A brief look back at where we have been in this series. If you missed any of its ten parts, I hope you will take a quick look. I would like to point out in particular the post on Michelle Alexander (part 4), which I believe makes a contribution to the subject with a lot of help from the Manhattan Institute’s Heather Mac Donald.
Part 1: “Here I set forth seven theses as rules of thumb that may help cut through the fog, numbered so that anyone can easily comment, elaborate, and/or dispute them. These theses may or may not bear on any particular case, which may or may not represent racist behavior on the part of law enforcement, but they set any such case in the larger context. I believe each to be true. These are the deep secrets of racial profiling.”
Part 2: My article on ACLU racial profiling guru David Harris’s book Profiles In injustice.
Part 3: My exchange with ACLU racial profiling guru David Harris about Profiles In Injustice.
Part 4: On Michelle Alexander’s influential The New Jim Crow: Mass Incarceration in the Age of Colorblindness, declared by Cornel West to be “the secular bible for a new social movement” — the social movement that we have seen in action on the streets of Ferguson and Baltimore as well as the highest reaches of the Obama administration.
Part 5: A “grandmotherly” reader comments on the experience of TSA security theater, carefully calibrated to avoid the perils of “racial profiling.”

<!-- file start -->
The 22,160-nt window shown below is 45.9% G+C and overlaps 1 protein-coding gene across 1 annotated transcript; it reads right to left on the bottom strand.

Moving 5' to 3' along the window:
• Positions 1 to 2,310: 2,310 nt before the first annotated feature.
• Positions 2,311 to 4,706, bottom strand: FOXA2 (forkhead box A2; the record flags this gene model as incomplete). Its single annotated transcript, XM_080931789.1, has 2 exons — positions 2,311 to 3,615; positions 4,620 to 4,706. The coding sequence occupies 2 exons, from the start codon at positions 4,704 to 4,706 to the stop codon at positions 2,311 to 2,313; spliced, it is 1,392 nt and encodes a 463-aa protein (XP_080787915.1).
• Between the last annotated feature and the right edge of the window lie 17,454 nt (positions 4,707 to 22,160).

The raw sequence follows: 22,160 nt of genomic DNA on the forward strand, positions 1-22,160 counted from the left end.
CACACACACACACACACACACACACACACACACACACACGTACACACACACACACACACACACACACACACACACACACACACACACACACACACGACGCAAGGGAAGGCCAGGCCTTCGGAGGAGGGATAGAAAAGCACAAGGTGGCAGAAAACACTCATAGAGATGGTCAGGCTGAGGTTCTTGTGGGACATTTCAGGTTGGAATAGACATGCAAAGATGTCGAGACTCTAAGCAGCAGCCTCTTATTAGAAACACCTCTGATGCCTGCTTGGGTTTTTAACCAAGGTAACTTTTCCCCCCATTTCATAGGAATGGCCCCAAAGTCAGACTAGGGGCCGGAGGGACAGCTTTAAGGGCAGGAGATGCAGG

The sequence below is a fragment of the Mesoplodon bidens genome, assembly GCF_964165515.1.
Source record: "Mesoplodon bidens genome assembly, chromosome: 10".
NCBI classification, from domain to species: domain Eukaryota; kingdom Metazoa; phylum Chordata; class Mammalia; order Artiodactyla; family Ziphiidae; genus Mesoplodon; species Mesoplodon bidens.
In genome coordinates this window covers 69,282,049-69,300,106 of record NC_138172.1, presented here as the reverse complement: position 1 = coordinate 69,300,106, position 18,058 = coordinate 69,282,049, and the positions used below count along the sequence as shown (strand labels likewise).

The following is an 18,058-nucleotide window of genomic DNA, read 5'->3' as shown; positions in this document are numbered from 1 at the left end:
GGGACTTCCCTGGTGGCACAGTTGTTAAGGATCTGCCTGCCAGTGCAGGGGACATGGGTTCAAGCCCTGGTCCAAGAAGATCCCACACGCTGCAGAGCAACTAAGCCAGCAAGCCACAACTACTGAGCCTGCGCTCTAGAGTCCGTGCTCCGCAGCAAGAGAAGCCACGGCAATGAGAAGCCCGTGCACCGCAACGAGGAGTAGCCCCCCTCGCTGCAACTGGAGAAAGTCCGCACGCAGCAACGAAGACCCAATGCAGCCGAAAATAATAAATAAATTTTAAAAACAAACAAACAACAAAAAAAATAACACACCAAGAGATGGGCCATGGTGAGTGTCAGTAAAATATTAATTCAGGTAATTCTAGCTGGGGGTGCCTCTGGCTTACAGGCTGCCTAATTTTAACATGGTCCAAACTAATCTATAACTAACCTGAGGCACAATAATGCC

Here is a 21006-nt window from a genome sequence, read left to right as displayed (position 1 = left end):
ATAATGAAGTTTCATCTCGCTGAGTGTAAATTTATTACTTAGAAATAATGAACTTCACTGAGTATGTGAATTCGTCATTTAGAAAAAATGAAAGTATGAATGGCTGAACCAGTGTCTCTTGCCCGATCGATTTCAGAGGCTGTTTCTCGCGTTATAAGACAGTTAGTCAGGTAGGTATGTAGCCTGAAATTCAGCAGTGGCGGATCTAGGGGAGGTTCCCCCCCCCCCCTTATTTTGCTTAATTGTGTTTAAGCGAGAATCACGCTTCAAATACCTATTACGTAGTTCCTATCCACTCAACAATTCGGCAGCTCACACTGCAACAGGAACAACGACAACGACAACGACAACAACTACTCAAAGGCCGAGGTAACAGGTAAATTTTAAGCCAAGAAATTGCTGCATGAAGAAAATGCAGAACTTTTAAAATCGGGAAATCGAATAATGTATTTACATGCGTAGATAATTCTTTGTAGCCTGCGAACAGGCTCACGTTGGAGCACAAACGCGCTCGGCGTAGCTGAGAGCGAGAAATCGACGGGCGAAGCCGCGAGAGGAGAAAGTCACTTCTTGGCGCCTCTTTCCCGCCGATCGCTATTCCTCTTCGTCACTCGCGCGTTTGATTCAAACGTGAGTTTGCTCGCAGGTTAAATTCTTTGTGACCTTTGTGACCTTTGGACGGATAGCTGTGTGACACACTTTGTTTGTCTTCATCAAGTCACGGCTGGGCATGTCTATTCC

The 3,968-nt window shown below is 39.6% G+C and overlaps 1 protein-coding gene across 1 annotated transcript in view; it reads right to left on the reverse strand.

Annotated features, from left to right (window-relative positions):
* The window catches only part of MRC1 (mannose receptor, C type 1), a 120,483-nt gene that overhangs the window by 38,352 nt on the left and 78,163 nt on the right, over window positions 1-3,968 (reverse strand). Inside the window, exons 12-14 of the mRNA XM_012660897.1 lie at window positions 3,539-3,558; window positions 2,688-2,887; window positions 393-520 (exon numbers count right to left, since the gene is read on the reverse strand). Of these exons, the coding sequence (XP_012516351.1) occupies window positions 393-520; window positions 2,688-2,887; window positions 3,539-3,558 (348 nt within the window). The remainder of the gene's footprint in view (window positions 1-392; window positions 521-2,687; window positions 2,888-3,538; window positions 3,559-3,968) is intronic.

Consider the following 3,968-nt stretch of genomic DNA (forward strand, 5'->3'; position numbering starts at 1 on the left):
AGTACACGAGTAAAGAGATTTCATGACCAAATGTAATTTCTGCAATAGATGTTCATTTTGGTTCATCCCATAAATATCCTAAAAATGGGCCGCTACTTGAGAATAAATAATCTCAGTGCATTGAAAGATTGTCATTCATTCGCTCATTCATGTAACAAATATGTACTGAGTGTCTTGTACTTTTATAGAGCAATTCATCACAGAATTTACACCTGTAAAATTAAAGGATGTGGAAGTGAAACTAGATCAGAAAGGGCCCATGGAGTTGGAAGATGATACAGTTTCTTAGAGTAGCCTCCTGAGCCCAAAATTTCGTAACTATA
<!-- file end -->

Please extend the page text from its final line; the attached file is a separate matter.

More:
Part 6: Adventures in the alleged racial bias of the judicial system, Minnesota edition.
Part 7: With the help of the ACLU, we take a look at the local angle in Minneapolis and ask the forbidden question: “[W]hy are blacks 8.7 times more likely to face arrest for low-level offenses in Minneapolis? Is it because the police are guilty of racism and misconduct? Or because blacks commit low-level offense at 8.7 times the rate of others?”
Part 8: The invaluable Heather Mac Donald faces off with New York Times columnist Charles Blow on the effects of the current assault on law enforcement.
Part 9: An open letter by Washington attorney James Scanlan to the powers-that-be in Minneapolis on the ACLU study.
Part 10: “The deepest secret of the campaign against law enforcement in the name of racial disparities is this one: behavioral disparities account for the racial disparities.” An inquiry into the causes with the help of the late James Q. Wilson.
Thanks for coming along for the ride.
UPDATE: Joe Malchow has added a convenient tab for this series at the top of our page under the Power Line logo.